Soil Degradation: Causes and Prevention

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soil degradation

Soil Degradation or land Degradations refers to the human-induced or natural process which impairs the capacity of the land to function and grow crops.

It involves a different process that decreases the fertility of the land. These are acidification, contaminations, desertification, erosion, and or salination.

Soil acidification might be good for the soil, however, it can degrade land and lower crop productivity, and increase its vulnerability to contamination and erosion.

Moreover, soil acidification increases with the use of nitrogenous fertilizers and by the effects of acid precipitation.

Another cause of soil degradation is Deforestation.

It is mediated due to the increased leaching of soil nutrients in the absence of tree canopies.

Soil contamination is often observable in the soil’s capacity to treat and assimilate waster material.

Soil biota can treat waste by transforming it, by microbial enzymatic activity.

soil degradation 2

Moreover, soil organic matter and minerals can absorb the waste material and decreases its toxicity.

Many waste treatment processes can damage soil biota and limit the soil function, thereby, decreasing the fertility of the soil.

For instance, diffuse pollution with contaminants is copper accumulation in vineyards and orchards to which fungicides are applied even in organic farming.

Another cause is desertification which is an environmental process of ecosystem degradation in arid and semi-arid regions and is due to overgrazing and excess harvesting of firewood.

Now let us discuss the direct and indirect causes of Soil Degradation

Direct Causes of Soil Degradation

There are different causes of soil degradation, however, some of them directly affect the soil and decrease its fertility and some indirectly affect the fertility.

Let us first discuss the direct causes of Soil Degradation.

Deforestation

Deforestation causes both land degradation and water erosion. When land is cleared it becomes sloppy and steep or has shallow or easily erodible soil and therefore causes degradation.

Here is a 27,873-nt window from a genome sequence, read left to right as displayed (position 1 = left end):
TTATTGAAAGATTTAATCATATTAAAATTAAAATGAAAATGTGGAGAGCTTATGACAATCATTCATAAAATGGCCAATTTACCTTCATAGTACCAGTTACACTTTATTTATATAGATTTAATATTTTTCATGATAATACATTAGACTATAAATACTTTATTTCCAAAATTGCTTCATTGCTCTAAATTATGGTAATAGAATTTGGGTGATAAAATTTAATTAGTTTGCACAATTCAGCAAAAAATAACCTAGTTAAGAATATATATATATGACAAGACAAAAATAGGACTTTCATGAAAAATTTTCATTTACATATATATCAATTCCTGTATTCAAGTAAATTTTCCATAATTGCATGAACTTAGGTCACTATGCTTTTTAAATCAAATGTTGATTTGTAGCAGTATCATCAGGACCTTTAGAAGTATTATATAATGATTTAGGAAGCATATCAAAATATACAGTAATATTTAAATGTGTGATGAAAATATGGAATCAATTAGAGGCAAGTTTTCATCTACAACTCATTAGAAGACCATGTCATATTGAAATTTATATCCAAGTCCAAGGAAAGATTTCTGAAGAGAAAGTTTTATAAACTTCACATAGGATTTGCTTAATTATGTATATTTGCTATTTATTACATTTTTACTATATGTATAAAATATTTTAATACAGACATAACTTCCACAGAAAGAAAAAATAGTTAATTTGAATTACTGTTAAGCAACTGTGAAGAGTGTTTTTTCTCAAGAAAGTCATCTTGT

Moreover, it is the leading cause of water erosion in steep and sloping humid environments,

It is also a cause of wind erosion, decline in soil fertility, and salinization.

Overcutting of Trees and Plants

People in the rural area cut natural forests, woodlands, and shrublands to obtain wood like timber, fuelwood, and other forest products.

soil degradation 1

Moreover, with an increase in this cutting, it becomes unsustainable. This is most observable in semi-arid environments.

Moreover, you can observe this phenomenon where fuelwoods were present but now there is a shortage and is very severe.

The impoverishment of woody covers of trees and shrubs is also a major factor causing both water and wind erosion.

According to GLASOD, 98% of the semi-arid land is affected due to wind erosion.

This assessment also cites it as a cause that contributes to an increase in salinization in the land and soil.

Overgrazing

When natural pastures at stocking intensify above the livestock carrying capacity, it is Overgrazing.

It directly leads to a decrease in the quantity and quality of the vegetation cover and is not only the cause of soil erosion but also water erosion.

soil degradation 3

Both degradations of the vegetation and erosion lead to a decline in soil organic matter and physical properties of the land and hence in resistance to erosion.

Moreover, degradation occurs when the recovery of vegetation and soil properties during periods of rainfall does not reach its previous state.

Other Direct Causes

Other direct causes of Soil Degradation are:

Soil-Conservation Management Practices

To check water erosion on sloping lands, management practices are carried out by farmers and researchers.

Moreover, in drylands, measures to check wind erosion are also necessary on lever land.

These practices are:

  • Biological methods
  • Earth Structures
  • Maintaining soil resistance to erosion

Crop Rotations

Farmers are using cereal-based intensive crop rotations. It is because of the increase in population, land shortage, and economic pressures.

Most of this farming includes intensive farming of rice and wheat in places of more balanced cereal-legume rotations that were present in the past.

This is a cause of soil fertility decline.

Fertilizers

To maintain crop yields, due to extended cultivation or erosion, they are now using fertilizers.

use of fertilizers

The use of nitrogenous and phosphorous fertilizers might have increased the yield of crops, however, it is leading to a nutrient imbalance in the crops.

 

Irrigation

Since 1930, the application of water in excess of natural rainfall has led to a rise in the water table.

When the water table reaches close to the surface, waterlogging occurs leading to evaporation of water contaminating salts to salinization.

To reduce or avoid this problem, the initial implementation of irrigation schemes should be inclined.

Shifting Cultivation

Shifting cultivation in the past was a sustainable form of land use.

It was especially beneficial at a time when low population densities allowed forest fallow periods of sufficient length to restore soil properties.